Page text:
With this understanding, you’ll be able to offer the right solutions and tailor your pitch in a way that speaks to their unique situation. With close-ended questions, you’re limited to what you believe the prospect should care about. This way, you hear it straight from them.

Often, you’ll realize that a prospect has an additional pain point, which will broaden your perspective and open up new opportunities for up-sells and cross-sells.
 

The Best Open-Ended Questions in Sales

Now, it’s time we get to the most important part of this post – looking at the best open-ended questions you can ask in sales to ensure that you and your team close more sales and generate more revenue.
 

Rapport-Building Questions

Making more sales is all about nurturing valuable relationships with your customers. And these relationships start by building rapport with them. Here are some questions you can consider to do this.
 

Examples:

  1. How is your business going these days? Have there been any noteworthy changes since we last spoke / met?
  2. I know your basic background, but I’d like to know more about you and your company. Could you tell me more?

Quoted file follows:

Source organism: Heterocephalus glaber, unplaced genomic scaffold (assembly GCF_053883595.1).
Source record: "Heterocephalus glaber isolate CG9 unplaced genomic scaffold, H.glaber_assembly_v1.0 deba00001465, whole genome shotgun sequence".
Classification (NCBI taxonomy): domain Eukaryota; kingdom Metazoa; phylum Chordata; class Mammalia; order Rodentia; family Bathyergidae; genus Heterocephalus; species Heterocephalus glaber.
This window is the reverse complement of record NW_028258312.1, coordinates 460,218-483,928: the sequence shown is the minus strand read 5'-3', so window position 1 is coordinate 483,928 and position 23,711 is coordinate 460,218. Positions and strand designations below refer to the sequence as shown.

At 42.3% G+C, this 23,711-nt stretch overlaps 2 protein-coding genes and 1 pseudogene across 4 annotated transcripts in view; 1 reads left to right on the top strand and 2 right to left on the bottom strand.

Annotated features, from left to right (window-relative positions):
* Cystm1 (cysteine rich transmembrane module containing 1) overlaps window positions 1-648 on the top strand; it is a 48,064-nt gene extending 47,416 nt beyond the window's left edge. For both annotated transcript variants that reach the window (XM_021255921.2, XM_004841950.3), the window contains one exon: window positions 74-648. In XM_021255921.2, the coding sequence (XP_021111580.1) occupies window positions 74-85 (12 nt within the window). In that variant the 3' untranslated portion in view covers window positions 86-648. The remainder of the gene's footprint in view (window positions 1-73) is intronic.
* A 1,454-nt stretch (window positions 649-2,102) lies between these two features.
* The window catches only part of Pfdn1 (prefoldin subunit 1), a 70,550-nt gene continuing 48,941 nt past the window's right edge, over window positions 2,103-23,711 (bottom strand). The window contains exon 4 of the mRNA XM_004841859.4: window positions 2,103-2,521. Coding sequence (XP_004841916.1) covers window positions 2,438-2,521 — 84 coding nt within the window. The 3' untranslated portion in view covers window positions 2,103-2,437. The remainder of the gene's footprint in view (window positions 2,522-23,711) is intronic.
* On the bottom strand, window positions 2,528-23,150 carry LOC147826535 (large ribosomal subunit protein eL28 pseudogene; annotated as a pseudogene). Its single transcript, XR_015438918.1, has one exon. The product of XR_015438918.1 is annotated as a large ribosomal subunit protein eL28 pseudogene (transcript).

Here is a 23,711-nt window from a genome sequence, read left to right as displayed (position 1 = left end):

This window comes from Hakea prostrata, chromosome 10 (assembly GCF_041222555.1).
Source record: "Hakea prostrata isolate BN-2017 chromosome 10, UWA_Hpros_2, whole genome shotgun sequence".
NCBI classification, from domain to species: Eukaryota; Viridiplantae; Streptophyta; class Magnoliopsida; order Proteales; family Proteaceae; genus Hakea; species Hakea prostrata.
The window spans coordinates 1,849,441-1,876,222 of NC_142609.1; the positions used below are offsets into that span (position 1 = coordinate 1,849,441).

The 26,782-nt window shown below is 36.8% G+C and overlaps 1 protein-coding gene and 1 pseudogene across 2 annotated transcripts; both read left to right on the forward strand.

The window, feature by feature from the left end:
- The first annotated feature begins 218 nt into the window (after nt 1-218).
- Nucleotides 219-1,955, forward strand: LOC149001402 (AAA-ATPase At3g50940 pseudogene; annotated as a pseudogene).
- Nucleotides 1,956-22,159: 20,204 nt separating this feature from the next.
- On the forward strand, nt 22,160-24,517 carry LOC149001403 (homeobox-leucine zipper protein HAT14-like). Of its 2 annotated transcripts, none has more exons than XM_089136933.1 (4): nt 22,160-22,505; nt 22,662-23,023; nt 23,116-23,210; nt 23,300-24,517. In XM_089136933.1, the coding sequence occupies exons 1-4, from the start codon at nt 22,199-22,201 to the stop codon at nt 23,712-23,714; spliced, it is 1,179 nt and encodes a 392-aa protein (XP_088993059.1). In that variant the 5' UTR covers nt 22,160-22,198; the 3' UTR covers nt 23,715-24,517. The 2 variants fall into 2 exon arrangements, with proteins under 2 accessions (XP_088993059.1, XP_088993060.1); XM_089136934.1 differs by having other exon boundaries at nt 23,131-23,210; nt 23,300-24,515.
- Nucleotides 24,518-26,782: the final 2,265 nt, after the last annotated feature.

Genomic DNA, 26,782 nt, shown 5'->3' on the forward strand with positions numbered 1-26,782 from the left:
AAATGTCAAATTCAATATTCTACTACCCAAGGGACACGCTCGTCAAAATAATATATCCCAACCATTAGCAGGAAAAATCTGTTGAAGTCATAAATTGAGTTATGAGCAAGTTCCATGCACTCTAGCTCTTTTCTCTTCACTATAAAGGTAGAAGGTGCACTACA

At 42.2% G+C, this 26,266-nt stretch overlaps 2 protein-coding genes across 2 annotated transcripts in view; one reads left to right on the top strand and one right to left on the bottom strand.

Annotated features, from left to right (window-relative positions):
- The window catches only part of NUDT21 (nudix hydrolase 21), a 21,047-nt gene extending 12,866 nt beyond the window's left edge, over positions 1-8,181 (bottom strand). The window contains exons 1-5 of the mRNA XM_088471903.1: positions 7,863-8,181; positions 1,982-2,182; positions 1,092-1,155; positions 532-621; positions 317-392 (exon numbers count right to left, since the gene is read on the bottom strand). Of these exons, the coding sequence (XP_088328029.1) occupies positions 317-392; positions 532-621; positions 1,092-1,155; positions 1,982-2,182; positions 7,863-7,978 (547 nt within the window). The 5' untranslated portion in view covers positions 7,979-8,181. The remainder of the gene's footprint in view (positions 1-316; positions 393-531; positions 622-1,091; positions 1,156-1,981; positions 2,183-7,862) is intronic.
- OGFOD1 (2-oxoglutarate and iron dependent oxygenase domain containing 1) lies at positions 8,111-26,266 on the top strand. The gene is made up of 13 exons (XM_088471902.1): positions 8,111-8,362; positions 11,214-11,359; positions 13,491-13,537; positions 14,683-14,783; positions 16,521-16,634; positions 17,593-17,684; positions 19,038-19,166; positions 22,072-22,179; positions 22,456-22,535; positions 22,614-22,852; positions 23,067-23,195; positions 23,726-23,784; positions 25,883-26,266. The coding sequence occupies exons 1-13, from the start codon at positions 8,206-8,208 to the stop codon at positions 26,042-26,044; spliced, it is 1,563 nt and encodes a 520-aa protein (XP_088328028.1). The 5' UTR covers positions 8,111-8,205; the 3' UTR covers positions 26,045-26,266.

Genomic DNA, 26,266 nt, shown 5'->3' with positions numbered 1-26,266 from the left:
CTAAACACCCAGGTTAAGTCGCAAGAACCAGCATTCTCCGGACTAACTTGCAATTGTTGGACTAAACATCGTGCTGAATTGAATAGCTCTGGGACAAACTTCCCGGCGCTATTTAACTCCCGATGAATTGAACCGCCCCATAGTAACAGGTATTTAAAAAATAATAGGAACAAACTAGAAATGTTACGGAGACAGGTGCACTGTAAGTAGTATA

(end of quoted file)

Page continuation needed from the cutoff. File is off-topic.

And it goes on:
3. What will make today’s meeting worth your while?
  4. What motivated you to set up this meeting / take my call today?
  5. What is your most important priority?
  6. What would you like to see improved?
  7. What changes would you like to make to bring about improvements?
  8. What concerns do you have about making these changes?

 

Discovery Questions

Once you’ve built rapport, you should find out what challenges your prospect faces. Ultimately, understanding your prospects’ pain points is the key to offering the right solutions.
 

Examples:

  1. What’s your current strategy for reaching your goals?
  2. What’s your top priority? Why?
  3. What do you think is preventing you from reaching your goals?
  4. What parts of your strategy have been working well? What parts haven’t?
  5. What measures have you implemented or changes have you made to address any of the challenges you’re facing?
  6. What is wrong with the current system/tools/products you’re using?
  7. If not limited by time or money, what changes would you make today that could help you reach your goals?
  8. Where do you see your company in five to ten years?

 

Qualifying Questions